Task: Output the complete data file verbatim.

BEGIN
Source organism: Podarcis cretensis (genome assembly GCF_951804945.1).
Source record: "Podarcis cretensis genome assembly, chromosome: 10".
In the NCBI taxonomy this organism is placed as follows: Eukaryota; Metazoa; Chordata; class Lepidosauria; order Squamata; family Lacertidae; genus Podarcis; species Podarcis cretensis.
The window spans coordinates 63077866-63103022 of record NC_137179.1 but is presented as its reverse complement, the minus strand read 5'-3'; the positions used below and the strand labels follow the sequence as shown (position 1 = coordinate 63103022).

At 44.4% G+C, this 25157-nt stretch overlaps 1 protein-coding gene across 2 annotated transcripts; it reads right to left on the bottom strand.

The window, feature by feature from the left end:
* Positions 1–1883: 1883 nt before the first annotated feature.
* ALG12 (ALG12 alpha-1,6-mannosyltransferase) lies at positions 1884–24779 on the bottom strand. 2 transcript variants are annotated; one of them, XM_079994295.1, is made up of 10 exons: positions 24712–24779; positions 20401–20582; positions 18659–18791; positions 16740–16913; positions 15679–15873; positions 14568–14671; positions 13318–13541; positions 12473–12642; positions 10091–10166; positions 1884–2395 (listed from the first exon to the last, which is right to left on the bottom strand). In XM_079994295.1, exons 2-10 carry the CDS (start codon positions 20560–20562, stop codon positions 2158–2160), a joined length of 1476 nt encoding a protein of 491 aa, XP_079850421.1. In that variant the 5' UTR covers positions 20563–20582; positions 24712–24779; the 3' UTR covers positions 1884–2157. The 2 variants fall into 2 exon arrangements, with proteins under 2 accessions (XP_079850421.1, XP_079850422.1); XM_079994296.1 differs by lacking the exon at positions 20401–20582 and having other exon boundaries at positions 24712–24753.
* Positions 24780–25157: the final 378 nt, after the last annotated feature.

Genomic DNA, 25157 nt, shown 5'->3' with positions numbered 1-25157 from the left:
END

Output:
Source organism: Podarcis cretensis (genome assembly GCF_951804945.1).
Source record: "Podarcis cretensis genome assembly, chromosome: 10".
In the NCBI taxonomy this organism is placed as follows: Eukaryota; Metazoa; Chordata; class Lepidosauria; order Squamata; family Lacertidae; genus Podarcis; species Podarcis cretensis.
The window spans coordinates 63077866-63103022 of record NC_137179.1 but is presented as its reverse complement, the minus strand read 5'-3'; the positions used below and the strand labels follow the sequence as shown (position 1 = coordinate 63103022).

At 44.4% G+C, this 25157-nt stretch overlaps 1 protein-coding gene across 2 annotated transcripts; it reads right to left on the bottom strand.

The window, feature by feature from the left end:
* Positions 1–1883: 1883 nt before the first annotated feature.
* ALG12 (ALG12 alpha-1,6-mannosyltransferase) lies at positions 1884–24779 on the bottom strand. 2 transcript variants are annotated; one of them, XM_079994295.1, is made up of 10 exons: positions 24712–24779; positions 20401–20582; positions 18659–18791; positions 16740–16913; positions 15679–15873; positions 14568–14671; positions 13318–13541; positions 12473–12642; positions 10091–10166; positions 1884–2395 (listed from the first exon to the last, which is right to left on the bottom strand). In XM_079994295.1, exons 2-10 carry the CDS (start codon positions 20560–20562, stop codon positions 2158–2160), a joined length of 1476 nt encoding a protein of 491 aa, XP_079850421.1. In that variant the 5' UTR covers positions 20563–20582; positions 24712–24779; the 3' UTR covers positions 1884–2157. The 2 variants fall into 2 exon arrangements, with proteins under 2 accessions (XP_079850421.1, XP_079850422.1); XM_079994296.1 differs by lacking the exon at positions 20401–20582 and having other exon boundaries at positions 24712–24753.
* Positions 24780–25157: the final 378 nt, after the last annotated feature.

Genomic DNA, 25157 nt, shown 5'->3' with positions numbered 1-25157 from the left: